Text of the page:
How a Los Angeles DUI Attorney handles Drug DUI cases, including MDMA DUI.
MDMA DUI cases and other drug DUI cases are becoming more and more commonplace with the wider use of recreational and medicinal use of drugs like marijuana and MDMA. The body of law on DUI has been well developed over the decades, showing our collective experience with alcohol and the widespread and commonplace nature of alcohol DUI.
Drug DUI cases, such as MDMA DUI, are a relatively new development. Because of this, the law is catching up and there are calls for overhauling the DMV license suspension process and even calls for changing how the criminal courts handle drug DUI’s.
The DMV APS Process: No “Drug DUI” license suspension.
Perhaps the most important distinction between a drug DUI and an alcohol DUI is the DMV. The DMV currently has no process in place to handle drug DUI cases. This is because of how the DMV APS process was established. In 1990, the California legislature created the APS (Administrative Per Se) process whereby the DMV was given power to suspend the driver’s licenses of people arrested for alcohol DUI. The law (including forensic science) had decades of experience with alcohol DUIs, and it was felt the science of breath testing and blood testing, along with the study of “impairment” by alcohol was sufficiently well advanced to empower the DMV to take action. In alcohol DUI cases, this means an automatic suspension, unless the driver requests a DMV hearing.
MDMA, also known as “Molly’s” are common rave party drugs that can cause impairment and result in an MDMA DUI. Unlike alcohol DUI enforcement where breath testing is common, MDMA and other drug DUI cases are only detected using blood testing.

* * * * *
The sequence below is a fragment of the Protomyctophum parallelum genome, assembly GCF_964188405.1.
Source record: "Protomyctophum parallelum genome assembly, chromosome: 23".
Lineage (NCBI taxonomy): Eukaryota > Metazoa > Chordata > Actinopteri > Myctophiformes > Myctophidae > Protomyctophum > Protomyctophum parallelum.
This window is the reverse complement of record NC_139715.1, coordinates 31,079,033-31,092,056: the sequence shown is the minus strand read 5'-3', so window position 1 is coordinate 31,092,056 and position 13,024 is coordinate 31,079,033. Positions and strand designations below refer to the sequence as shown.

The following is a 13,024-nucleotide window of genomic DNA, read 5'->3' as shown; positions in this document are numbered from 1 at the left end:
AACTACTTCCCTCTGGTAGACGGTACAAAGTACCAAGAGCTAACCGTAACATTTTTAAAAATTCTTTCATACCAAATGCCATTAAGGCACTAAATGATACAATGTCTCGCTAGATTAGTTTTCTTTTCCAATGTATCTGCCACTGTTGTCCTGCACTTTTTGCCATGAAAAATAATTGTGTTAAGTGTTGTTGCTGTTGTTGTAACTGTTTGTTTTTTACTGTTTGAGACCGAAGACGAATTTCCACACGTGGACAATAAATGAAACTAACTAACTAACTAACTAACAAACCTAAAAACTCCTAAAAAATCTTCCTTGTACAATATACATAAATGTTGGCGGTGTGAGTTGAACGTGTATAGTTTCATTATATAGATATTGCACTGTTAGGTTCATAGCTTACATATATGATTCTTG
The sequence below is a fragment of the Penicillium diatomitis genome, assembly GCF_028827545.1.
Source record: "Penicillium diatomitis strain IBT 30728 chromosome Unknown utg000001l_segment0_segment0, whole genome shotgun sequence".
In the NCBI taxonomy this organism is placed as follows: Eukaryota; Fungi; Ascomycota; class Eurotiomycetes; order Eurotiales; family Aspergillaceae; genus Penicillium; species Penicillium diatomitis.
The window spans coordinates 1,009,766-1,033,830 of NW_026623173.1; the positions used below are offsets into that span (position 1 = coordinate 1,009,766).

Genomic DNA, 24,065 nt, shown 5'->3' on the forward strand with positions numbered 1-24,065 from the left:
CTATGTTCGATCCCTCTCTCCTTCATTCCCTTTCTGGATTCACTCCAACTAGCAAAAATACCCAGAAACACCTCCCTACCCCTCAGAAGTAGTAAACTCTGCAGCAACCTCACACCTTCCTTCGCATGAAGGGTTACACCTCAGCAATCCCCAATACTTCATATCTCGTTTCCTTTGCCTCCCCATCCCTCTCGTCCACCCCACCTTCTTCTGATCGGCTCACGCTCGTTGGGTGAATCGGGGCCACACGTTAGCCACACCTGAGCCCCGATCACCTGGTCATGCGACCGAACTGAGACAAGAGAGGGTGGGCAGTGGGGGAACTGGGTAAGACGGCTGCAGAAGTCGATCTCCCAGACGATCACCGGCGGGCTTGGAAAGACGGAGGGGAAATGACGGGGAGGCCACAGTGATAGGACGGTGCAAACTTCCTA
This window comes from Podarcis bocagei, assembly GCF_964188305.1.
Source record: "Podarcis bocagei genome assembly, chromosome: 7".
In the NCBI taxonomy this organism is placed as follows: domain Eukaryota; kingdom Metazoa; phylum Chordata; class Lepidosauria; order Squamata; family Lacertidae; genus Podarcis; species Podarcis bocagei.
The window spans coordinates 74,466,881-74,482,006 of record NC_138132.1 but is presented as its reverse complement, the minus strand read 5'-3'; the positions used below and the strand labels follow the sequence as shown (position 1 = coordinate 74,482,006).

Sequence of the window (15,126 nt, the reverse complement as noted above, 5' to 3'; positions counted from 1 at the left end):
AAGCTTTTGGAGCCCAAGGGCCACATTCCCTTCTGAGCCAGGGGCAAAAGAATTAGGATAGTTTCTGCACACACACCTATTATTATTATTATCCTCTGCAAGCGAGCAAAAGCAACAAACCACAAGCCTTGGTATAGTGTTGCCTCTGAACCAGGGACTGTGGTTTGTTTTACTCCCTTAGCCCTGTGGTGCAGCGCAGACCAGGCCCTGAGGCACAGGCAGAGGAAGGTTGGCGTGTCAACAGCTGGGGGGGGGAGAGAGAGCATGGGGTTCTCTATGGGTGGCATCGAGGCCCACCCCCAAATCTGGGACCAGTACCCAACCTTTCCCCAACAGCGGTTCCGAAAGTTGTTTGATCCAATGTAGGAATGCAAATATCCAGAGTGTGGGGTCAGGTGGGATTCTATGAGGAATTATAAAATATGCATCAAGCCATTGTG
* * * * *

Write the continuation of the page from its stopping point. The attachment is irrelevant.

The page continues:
MDMA DUI cases often involve more than one drug, because most users are involved with a number of illicit drugs, legal drugs and alcohol.
As a mind altering substance, MDMA can create a very real risk for impaired driving. Driving a car involves a number of motor skills, coordination, mental tasks and focus. All of these can be dramatically impaired by the use of MDMA and its constituent drugs.
CVC 23152e and 23152f: California’s new Drug DUI Laws
The California Vehicle code was amended, effective January 1, 2014 to encompass Drug Impairment DUI cases. CVC 23152 used to have two subsections: CVC 23152a and b, where paragraph (a) was used as a catchall for “impaired” driving, including drug related DUI.
The changes in 2014 added new sections to CVC 23152 that cover impairment specifically from drugs and from a combination of alcohol and drugs.
As of the date of writing for this article, there are no “per-se” limits for impairment from drugs. For alcohol, there is a “per-se” limit that states that anyone driving a car with a blood alcohol level above 0.08% is guilty of a violation of law. There are no limits for MDMA, THC, heroin, cocaine or other drugs in large part because of the lack of scientific investigation of drug impairment on driving ability.
Drug DUI cases, including MDMA impairment, are becoming more and more common. The body of law surrounding alcohol DUI is well developed: DUI law dates back to the 1930’s because people have been drinking and driving for a long time. Drug DUI enforcement is a relatively new area of law: in part because of the increased availability of illicit drugs, in part because of improvements in scientific forensic investigation and in part because of the advent of legalized drugs like medicinal and recreational marijuana.
MDMA DUI Links:
National Highway Traffic Safety Administration: NHTSA is studying the effects of drugs and driving with the goal of updating the law to better reflect impaired driving realities in the modern age.
NHTSA: More related articles on Drug DUI, including Drug DUI recognition, enforcement and forensic sciences used to obtain Drug DUI convictions.